So Rollo began to walk about under the portico, or piazza, to the various diligences which were getting ready to set out on the different roads. There was one where there was a gentleman and two ladies who were quite in trouble. I suppose that among the girls who may read this book there may be many who may think that it must necessarily be a very agreeable thing to travel about Europe, and that if they could only go,—no matter under what circumstances,—they should experience an almost uninterrupted succession of pleasing sensations. But the truth is, that travelling in Europe, like every other earthly source of pleasure, is very far from being sufficient of itself to confer happiness. Indeed, under almost all the ordinary circumstances in which parties of travellers are placed, the question whether they are to enjoy themselves and be happy on any particular day of their journey, or to be discontented and miserable, depends so much upon little things which they did not at all take into the account, or even foresee at all in planning the journey, that it is wholly uncertain when you look upon a party of travellers that you meet on the road, whether they are really having a good time or not. You cannot tell at all by the outward circumstances.

There was a striking illustration of this in the case of the party that attracted Rollo's attention in the court of the diligence office. The gentleman's name was Howland. One of the ladies was his young wife, and the other lady was her sister. The sister's name was Louise. Mr. Howland intended to have taken the whole coupé for his party; but when he went to the office, the day before, to take the places, he found that one of the seats of the coupé had been engaged by a gentleman who was travelling alone.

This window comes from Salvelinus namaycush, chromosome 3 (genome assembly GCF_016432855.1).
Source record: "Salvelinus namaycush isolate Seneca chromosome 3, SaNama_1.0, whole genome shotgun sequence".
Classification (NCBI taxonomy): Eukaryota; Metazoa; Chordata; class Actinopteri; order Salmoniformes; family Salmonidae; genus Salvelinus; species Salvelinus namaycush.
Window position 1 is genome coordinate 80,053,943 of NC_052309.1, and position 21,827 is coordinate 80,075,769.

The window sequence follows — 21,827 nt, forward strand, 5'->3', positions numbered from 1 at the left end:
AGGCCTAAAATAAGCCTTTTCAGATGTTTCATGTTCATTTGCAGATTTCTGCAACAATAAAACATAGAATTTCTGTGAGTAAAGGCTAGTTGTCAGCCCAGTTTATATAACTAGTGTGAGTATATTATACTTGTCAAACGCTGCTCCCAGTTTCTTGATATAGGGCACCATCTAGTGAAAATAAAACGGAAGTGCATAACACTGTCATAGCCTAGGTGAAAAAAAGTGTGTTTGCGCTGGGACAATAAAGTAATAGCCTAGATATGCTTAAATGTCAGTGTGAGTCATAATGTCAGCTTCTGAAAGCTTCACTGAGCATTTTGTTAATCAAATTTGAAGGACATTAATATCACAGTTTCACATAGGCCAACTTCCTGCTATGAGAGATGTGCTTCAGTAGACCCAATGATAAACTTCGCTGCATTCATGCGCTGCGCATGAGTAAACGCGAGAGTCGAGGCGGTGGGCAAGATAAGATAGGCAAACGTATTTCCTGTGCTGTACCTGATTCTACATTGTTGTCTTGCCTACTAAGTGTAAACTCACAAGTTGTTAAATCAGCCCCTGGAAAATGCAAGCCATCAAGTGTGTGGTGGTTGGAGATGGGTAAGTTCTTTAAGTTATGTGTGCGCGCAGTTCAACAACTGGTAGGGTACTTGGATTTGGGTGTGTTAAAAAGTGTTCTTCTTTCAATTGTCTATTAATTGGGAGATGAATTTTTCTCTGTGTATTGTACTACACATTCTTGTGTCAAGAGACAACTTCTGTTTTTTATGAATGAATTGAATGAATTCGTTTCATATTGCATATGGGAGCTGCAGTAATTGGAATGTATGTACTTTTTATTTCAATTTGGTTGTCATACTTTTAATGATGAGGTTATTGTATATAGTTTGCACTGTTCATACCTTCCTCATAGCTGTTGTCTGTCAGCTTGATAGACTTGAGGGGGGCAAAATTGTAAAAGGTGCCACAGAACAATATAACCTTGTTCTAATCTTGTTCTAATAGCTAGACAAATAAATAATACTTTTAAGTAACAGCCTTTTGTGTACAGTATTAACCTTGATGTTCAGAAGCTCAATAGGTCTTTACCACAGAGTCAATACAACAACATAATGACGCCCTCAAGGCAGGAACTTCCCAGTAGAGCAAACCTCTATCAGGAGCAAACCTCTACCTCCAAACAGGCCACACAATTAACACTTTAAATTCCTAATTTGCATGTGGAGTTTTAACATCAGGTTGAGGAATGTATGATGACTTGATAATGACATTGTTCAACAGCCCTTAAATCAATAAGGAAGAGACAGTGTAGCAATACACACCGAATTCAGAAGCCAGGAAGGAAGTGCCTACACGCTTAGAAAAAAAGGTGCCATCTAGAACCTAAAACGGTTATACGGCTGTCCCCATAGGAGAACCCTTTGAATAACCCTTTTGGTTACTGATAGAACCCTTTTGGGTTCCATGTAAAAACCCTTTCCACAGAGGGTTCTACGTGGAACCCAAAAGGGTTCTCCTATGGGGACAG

"How unlucky!" said Mr. Howland to himself. "We must have three seats, and it won't do for us to be shut up in the interior, for there we cannot see the scenery at all."

So he went home, and asked his wife what it would be best to do. "We cannot have three seats together," said he, "unless we go up upon the banquette."

But the bride said that she could not possibly ride on the banquette. She could not climb up to such a high place.

Now, Mrs. Howland's real reason for not being willing to ride on the banquette, was not the difficulty of climbing up, for at all the diligence offices they have convenient step ladders for the use of the passengers in getting up and down. The real reason was, she thought it was not genteel to ride there. And in fact it is not genteel. There is no part of the diligence where people who attach much importance to the fashion of the thing are willing to go, except the coupé.